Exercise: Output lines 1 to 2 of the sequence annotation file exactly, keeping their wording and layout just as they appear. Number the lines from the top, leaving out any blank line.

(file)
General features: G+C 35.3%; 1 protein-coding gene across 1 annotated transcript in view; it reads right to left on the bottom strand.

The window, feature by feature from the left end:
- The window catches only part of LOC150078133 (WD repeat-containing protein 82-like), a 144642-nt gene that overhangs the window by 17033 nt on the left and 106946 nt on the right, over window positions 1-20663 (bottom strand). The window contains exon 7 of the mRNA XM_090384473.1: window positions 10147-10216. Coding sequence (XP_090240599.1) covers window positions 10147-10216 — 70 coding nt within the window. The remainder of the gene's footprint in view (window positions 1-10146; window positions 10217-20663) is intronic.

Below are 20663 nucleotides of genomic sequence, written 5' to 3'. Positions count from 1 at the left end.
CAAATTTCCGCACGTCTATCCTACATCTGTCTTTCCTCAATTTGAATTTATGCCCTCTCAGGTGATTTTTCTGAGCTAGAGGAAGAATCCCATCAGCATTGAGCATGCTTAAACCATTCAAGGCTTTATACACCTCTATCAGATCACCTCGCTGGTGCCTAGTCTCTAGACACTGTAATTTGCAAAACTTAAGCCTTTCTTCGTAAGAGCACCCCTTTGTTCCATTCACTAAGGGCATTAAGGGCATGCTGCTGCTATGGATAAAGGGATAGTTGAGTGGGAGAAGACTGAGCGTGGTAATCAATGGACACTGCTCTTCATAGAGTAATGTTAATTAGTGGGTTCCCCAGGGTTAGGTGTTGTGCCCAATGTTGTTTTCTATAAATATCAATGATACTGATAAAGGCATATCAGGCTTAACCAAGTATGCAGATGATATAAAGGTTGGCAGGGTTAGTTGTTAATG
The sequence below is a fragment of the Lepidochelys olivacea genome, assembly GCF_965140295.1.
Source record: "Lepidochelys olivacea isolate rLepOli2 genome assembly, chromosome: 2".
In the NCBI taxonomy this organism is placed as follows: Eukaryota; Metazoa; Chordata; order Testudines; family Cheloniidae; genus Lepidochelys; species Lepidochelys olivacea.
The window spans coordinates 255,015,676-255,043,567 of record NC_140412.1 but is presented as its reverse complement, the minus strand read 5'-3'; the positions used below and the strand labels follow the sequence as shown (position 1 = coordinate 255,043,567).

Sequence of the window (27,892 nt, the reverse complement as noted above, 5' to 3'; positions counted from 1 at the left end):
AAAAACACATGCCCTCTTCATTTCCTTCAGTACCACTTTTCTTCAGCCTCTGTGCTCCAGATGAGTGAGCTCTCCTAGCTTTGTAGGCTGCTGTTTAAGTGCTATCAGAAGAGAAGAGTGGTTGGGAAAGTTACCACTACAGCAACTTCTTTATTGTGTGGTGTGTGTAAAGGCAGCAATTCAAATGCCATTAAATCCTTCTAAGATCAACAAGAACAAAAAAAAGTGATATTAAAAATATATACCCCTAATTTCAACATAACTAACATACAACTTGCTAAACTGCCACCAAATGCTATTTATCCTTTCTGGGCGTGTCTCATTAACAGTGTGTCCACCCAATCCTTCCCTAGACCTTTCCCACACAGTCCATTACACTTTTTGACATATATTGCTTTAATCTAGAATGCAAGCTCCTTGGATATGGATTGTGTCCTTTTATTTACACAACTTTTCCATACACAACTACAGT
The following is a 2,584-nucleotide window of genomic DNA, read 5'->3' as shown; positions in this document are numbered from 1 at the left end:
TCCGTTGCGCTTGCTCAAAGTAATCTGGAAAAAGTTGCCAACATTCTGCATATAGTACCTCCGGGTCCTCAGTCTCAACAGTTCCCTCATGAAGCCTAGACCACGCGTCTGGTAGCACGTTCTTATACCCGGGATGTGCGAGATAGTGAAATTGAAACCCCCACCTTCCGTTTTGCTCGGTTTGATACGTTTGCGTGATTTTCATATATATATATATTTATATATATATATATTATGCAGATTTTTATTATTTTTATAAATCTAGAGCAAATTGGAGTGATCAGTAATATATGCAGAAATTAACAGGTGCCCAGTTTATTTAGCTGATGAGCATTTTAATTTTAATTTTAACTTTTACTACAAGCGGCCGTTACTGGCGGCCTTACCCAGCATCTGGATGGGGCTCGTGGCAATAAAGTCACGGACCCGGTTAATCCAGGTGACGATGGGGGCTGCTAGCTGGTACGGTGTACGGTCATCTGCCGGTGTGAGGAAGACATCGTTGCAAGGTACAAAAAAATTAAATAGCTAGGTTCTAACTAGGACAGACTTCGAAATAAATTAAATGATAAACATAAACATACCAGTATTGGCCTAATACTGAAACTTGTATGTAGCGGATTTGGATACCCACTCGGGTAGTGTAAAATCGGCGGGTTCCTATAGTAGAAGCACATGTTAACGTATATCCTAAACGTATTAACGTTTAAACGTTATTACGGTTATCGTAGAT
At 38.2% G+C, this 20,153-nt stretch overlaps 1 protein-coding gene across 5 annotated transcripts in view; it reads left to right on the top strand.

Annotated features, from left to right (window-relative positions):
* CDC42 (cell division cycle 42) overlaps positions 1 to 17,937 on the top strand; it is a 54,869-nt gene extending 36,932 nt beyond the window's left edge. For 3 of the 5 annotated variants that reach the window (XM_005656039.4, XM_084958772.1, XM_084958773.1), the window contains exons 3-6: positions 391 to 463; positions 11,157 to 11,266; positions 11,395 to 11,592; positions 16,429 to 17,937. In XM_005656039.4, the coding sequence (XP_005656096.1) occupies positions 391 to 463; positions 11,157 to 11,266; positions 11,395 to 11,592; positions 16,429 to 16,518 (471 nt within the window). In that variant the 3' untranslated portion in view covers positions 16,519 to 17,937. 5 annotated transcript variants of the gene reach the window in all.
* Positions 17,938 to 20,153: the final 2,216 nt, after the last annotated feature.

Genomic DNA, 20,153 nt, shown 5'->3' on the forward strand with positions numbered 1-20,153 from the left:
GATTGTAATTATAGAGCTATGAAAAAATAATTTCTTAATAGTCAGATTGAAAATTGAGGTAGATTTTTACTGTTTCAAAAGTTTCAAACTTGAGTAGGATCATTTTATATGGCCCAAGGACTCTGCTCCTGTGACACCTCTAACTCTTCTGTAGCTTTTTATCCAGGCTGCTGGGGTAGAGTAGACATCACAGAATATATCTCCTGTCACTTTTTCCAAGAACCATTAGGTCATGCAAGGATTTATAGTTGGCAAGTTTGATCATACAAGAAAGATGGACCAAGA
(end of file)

General features: G+C 35.3%; 1 protein-coding gene across 1 annotated transcript in view; it reads right to left on the bottom strand.

The window, feature by feature from the left end: